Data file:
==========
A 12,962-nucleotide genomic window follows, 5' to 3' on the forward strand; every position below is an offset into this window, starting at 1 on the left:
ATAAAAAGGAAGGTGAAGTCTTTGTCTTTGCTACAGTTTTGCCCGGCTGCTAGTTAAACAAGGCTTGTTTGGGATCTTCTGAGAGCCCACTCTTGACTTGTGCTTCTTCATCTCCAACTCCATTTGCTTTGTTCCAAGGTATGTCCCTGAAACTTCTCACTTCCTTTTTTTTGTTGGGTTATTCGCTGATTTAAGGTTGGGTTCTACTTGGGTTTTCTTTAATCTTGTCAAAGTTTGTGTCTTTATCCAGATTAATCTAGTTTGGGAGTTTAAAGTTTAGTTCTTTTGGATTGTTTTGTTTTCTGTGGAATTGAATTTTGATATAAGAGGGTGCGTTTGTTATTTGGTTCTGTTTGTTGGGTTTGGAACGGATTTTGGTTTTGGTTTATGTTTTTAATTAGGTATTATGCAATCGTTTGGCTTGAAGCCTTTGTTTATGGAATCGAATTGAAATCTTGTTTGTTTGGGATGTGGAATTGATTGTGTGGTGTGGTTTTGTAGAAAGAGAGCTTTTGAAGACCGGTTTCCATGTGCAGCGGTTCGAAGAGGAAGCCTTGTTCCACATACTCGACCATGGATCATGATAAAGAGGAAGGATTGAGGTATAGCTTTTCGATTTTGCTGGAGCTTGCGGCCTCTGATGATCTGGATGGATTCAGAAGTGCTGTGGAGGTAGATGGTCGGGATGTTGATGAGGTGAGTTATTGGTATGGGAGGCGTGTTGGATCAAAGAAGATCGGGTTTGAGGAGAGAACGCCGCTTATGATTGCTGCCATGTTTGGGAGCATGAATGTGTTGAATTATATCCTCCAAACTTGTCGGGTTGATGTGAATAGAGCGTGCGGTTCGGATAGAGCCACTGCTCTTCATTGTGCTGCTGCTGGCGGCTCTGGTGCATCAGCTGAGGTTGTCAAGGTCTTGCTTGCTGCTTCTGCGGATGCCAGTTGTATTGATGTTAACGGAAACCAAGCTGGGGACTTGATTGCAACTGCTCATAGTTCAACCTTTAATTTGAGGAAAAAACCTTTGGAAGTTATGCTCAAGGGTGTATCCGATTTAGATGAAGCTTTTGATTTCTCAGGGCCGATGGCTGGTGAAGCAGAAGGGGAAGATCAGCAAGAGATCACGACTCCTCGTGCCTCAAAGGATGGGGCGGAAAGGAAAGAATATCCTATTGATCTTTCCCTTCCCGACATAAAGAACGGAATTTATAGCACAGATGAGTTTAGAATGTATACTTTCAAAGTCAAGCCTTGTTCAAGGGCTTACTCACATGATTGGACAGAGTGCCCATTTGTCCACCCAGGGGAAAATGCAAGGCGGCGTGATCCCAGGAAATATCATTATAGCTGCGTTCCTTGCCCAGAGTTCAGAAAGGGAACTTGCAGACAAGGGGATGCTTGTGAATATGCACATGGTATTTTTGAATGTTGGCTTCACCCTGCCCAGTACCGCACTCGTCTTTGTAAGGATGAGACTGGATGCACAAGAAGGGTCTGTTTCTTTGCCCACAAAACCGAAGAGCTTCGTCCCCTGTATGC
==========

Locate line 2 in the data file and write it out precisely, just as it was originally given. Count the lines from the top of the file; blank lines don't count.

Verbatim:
ATAAAAAGGAAGGTGAAGTCTTTGTCTTTGCTACAGTTTTGCCCGGCTGCTAGTTAAACAAGGCTTGTTTGGGATCTTCTGAGAGCCCACTCTTGACTTGTGCTTCTTCATCTCCAACTCCATTTGCTTTGTTCCAAGGTATGTCCCTGAAACTTCTCACTTCCTTTTTTTTGTTGGGTTATTCGCTGATTTAAGGTTGGGTTCTACTTGGGTTTTCTTTAATCTTGTCAAAGTTTGTGTCTTTATCCAGATTAATCTAGTTTGGGAGTTTAAAGTTTAGTTCTTTTGGATTGTTTTGTTTTCTGTGGAATTGAATTTTGATATAAGAGGGTGCGTTTGTTATTTGGTTCTGTTTGTTGGGTTTGGAACGGATTTTGGTTTTGGTTTATGTTTTTAATTAGGTATTATGCAATCGTTTGGCTTGAAGCCTTTGTTTATGGAATCGAATTGAAATCTTGTTTGTTTGGGATGTGGAATTGATTGTGTGGTGTGGTTTTGTAGAAAGAGAGCTTTTGAAGACCGGTTTCCATGTGCAGCGGTTCGAAGAGGAAGCCTTGTTCCACATACTCGACCATGGATCATGATAAAGAGGAAGGATTGAGGTATAGCTTTTCGATTTTGCTGGAGCTTGCGGCCTCTGATGATCTGGATGGATTCAGAAGTGCTGTGGAGGTAGATGGTCGGGATGTTGATGAGGTGAGTTATTGGTATGGGAGGCGTGTTGGATCAAAGAAGATCGGGTTTGAGGAGAGAACGCCGCTTATGATTGCTGCCATGTTTGGGAGCATGAATGTGTTGAATTATATCCTCCAAACTTGTCGGGTTGATGTGAATAGAGCGTGCGGTTCGGATAGAGCCACTGCTCTTCATTGTGCTGCTGCTGGCGGCTCTGGTGCATCAGCTGAGGTTGTCAAGGTCTTGCTTGCTGCTTCTGCGGATGCCAGTTGTATTGATGTTAACGGAAACCAAGCTGGGGACTTGATTGCAACTGCTCATAGTTCAACCTTTAATTTGAGGAAAAAACCTTTGGAAGTTATGCTCAAGGGTGTATCCGATTTAGATGAAGCTTTTGATTTCTCAGGGCCGATGGCTGGTGAAGCAGAAGGGGAAGATCAGCAAGAGATCACGACTCCTCGTGCCTCAAAGGATGGGGCGGAAAGGAAAGAATATCCTATTGATCTTTCCCTTCCCGACATAAAGAACGGAATTTATAGCACAGATGAGTTTAGAATGTATACTTTCAAAGTCAAGCCTTGTTCAAGGGCTTACTCACATGATTGGACAGAGTGCCCATTTGTCCACCCAGGGGAAAATGCAAGGCGGCGTGATCCCAGGAAATATCATTATAGCTGCGTTCCTTGCCCAGAGTTCAGAAAGGGAACTTGCAGACAAGGGGATGCTTGTGAATATGCACATGGTATTTTTGAATGTTGGCTTCACCCTGCCCAGTACCGCACTCGTCTTTGTAAGGATGAGACTGGATGCACAAGAAGGGTCTGTTTCTTTGCCCACAAAACCGAAGAGCTTCGTCCCCTGTATGC